Room–Emma Donoghue

Entry One: Barton Zhuang

I know you guys are probably getting sick of all the depressing stuff I write in these blog posts… but the dark parts are the parts that really stand out to me, and “Room” by Emma Donoghue really shows a lot darkness below it’s facade of happiness and joy.

How large is your house? 1,026 square feet? 4,204 square feet? You may even think your house is small, but the characters of this novel have lived in a mere garden shed, and Jack, the main character has lived here since birth, not knowing of the endless possibilities the world holds. He’s happy because he’s never known anything else, and thought that the endless possibilities of the world were trapped in an imaginary realm viewable only through their television. He lives with his Ma, who was kidnapped as a college student and held in the garden shed for many years where her captor comes almost every night to rape her. The life that Ma has created for Jack (who is five years old now) in this impossible situation is admirable, after all that she has had to bear.

The juxtaposition that Donoghue applies is heartbreaking. Little Jack doesn’t understand everything that is happening, and is happy. He enjoys his life as it is, while Ma is trying very hard to give Jack a normal life. One can learn to hate Old Nick, not only because he’s the antagonist, but because what he is doing is absolutely disgusting. He’s taking away another human being’s life, something that everyone gets only once, which can be too short. For me, sometimes a school day can just fly by, and I’ll be home before I know it, but I just can’t bear to imagine how life would have been for Ma and Jack.

One really specific part that stood out to me a lot was “Scream.” Ma had taught to Jack a game every day after their nap to scream as loud as they could, Ma trying in a harsh effort to communicate their entrapment to the outside world so they can be saved. Ma seeming almost desperate, and Jack screaming as if playing a game, not knowing the full reason why they scream. After they scream, Ma always shushes Jack, and Jack asked once why they become quiet, and Ma responds “Just in case someone is listening” (or something along those lines… I can’t find the quote right now). This part really saddened me, as if there was no hope for them, and that this kind of stuff could be happening every day. The thought that someone right this moment could be screaming behind a panel of soundproof glass chills me to the core.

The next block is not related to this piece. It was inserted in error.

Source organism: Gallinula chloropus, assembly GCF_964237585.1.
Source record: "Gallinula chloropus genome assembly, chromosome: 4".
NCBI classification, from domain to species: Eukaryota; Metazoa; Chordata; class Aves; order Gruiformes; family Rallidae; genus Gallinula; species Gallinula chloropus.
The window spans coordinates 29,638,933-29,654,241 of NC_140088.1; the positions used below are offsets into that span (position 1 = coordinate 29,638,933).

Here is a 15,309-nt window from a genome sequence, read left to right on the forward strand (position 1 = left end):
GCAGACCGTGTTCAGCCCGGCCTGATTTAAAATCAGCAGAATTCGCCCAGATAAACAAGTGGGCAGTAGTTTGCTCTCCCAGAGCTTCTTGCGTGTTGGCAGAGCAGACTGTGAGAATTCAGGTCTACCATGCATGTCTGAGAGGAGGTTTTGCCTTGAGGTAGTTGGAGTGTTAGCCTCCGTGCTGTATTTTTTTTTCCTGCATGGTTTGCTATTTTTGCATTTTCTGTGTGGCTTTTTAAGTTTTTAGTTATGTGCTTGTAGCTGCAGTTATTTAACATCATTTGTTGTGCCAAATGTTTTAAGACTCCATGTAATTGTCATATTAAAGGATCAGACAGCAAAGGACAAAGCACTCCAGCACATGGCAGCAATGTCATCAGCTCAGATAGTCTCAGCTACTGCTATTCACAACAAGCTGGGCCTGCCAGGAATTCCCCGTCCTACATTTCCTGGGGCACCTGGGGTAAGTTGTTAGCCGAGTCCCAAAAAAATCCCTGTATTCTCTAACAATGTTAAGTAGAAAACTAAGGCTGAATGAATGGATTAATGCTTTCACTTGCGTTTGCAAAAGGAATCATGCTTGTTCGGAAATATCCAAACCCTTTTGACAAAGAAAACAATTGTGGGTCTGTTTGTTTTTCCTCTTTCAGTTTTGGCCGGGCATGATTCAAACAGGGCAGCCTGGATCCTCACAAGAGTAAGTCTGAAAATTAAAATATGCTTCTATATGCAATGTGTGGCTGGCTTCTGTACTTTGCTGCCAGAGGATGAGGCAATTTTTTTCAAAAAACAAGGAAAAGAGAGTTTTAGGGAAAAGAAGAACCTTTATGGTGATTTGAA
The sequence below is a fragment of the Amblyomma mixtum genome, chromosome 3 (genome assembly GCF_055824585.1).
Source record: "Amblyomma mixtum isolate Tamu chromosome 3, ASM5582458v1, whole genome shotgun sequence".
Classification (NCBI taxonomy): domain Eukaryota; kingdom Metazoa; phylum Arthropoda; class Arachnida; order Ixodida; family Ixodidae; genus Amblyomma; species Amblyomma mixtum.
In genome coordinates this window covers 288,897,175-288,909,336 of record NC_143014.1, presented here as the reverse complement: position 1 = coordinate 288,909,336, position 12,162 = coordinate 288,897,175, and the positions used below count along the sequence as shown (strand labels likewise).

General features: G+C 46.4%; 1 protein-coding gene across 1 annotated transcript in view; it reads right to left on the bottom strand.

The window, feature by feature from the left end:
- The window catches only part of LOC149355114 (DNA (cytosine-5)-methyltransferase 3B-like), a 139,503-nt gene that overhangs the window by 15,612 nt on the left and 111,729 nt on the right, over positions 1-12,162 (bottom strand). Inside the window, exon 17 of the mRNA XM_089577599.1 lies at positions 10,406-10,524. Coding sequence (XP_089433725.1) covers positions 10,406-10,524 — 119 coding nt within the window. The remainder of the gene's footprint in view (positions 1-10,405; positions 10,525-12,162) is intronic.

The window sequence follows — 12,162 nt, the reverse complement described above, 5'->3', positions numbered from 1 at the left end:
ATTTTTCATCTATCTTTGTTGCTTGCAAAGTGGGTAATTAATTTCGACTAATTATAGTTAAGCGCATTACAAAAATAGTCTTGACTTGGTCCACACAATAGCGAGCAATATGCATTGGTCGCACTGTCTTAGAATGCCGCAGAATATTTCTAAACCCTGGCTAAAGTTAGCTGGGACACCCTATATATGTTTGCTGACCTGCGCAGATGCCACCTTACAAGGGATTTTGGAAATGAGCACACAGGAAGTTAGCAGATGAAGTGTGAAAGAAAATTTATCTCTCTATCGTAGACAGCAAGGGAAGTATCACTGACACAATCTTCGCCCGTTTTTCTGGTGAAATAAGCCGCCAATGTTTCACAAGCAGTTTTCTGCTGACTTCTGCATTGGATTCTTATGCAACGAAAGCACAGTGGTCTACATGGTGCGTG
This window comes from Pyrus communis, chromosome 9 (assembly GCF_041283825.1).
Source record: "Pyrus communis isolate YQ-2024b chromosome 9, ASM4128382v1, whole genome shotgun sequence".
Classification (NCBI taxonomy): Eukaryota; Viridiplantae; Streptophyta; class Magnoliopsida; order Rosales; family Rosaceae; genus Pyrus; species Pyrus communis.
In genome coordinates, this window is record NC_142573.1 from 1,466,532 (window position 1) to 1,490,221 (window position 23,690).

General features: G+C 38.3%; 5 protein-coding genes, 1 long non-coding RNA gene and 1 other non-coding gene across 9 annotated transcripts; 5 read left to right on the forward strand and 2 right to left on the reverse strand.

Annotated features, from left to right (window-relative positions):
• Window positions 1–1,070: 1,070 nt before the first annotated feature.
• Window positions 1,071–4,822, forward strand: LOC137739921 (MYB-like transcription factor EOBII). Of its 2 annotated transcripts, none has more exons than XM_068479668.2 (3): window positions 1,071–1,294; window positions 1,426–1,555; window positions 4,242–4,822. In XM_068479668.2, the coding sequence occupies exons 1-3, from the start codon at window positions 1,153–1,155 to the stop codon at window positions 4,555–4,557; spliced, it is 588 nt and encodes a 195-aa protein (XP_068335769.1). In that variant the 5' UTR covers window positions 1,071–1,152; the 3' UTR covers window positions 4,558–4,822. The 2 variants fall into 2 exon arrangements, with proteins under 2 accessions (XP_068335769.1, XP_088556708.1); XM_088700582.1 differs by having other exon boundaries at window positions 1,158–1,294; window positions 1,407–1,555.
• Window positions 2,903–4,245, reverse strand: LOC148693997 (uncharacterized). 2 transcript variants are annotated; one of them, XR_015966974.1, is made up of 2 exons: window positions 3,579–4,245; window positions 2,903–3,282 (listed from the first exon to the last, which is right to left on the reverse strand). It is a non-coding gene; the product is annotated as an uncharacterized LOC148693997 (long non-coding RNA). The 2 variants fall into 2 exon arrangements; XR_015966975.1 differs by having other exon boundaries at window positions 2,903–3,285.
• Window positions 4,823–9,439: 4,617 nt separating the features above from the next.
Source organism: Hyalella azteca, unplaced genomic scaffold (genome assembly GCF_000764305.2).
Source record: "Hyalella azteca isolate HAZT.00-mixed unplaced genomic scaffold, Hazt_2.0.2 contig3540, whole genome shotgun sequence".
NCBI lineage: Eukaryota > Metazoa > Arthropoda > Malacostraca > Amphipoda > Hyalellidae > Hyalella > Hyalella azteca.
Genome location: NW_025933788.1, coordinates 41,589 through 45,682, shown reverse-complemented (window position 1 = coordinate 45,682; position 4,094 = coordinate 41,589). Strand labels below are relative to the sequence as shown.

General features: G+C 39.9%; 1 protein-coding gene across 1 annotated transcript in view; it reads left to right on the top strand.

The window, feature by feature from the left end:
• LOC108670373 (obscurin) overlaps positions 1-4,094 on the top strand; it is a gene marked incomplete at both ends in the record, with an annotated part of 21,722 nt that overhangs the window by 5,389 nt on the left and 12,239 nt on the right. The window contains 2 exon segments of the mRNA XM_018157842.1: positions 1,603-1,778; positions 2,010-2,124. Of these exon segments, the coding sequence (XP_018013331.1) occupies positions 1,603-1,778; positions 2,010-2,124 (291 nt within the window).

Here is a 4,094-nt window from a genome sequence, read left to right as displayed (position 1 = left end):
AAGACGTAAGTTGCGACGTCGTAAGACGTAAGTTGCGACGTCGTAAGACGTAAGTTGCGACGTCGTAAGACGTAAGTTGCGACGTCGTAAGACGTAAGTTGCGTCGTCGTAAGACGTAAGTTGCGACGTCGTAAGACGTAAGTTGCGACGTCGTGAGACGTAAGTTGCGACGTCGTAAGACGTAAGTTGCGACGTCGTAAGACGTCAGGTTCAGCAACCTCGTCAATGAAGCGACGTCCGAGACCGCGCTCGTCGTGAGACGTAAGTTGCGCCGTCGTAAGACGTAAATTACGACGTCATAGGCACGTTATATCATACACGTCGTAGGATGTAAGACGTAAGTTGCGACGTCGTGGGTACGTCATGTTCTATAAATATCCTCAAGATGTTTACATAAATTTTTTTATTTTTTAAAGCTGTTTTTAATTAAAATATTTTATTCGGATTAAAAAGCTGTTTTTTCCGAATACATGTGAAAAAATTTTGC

Overall, this novel has been fun to read, especially from Little Jack’s point of view. The innocence and naiveness of Jack only makes the book more painful to read, but it’s a kind of painful that makes you want to read more. It’s so good at keeping me hooked, so 9/10 is my current rating.

 

 

 

 

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1 Comment

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One response to “Room–Emma Donoghue

  1. Barton Zhuang
    Entry 2: Room

    I love the perspective of the story, having Jack narrate brings out details that otherwise would not be noticed. The way Jack narrates is in a pure fashion, he does not know what is going on, but it’s in a way that the reader only learns more about him and his views, a opposed to a possibly annoying voice in which everything has to be explained to him. The great escape has happened, and the novel has seemingly reached its climax as Jack hitches a ride in his captors truck, pretending to be dead. This was my favorite part in the novel, as it had more action, something that the rest of the novel was lacking. I also noticed that the novel ended on the same premise, with Jack and Ma in a seemingly safe and comfortable home. The middle of the novel however was when things began to develop. I especially liked the details that Donoghue went into and her ability to make the world seem like a foreign place for Jack, a boy who had never seen the possibilities of the world. His curiosities towards things that we don’t even have a second thought towards. He displayed interest towards things such as rocks, and how monkey are treated in habitats, something that most humans the days don’t even think about. On page 211, where Jack is told what a rock is and that it is millions of years old, he narrates, “How does she know? I look at the under, there’s no label.” Donoghue demonstrates Jack’s innocence and naiveness in the second half of this novel by exposing him to the world that he had never experienced.

    Another thing about Donoghue’s writing that makes it so strong is her ability to write and being aware of every character’s point of view. There is a moment in the novel where Jack and Ma see cork tiles for sale, and for Jack, Room being the only place he has ever known in his life, wanted to buy the tiles because they reminded him of home. However, Ma who saw Room as a prison was mortified that Jack would want those tiles, a reminder of the prison they lived in. Past the main characters, Donoghue still displays this ability with minor characters such as the Grandma. Grandma’s almost inability to describe to Jack everything in the world and all the rules is very clear. She finds it difficult to teach Jack about common manners or things that everyday people find easy to understand, such as people wanting privacy or what LEGOs are. Donoghue’s use of point of view makes it stated that what is good for one person may not be good for another, as Jack struggles in his new life trying to connect back to his old life, and as Ma revels in the beauty of her freedom in the world, trying to disregard anything that could tie back to the wretched Room.

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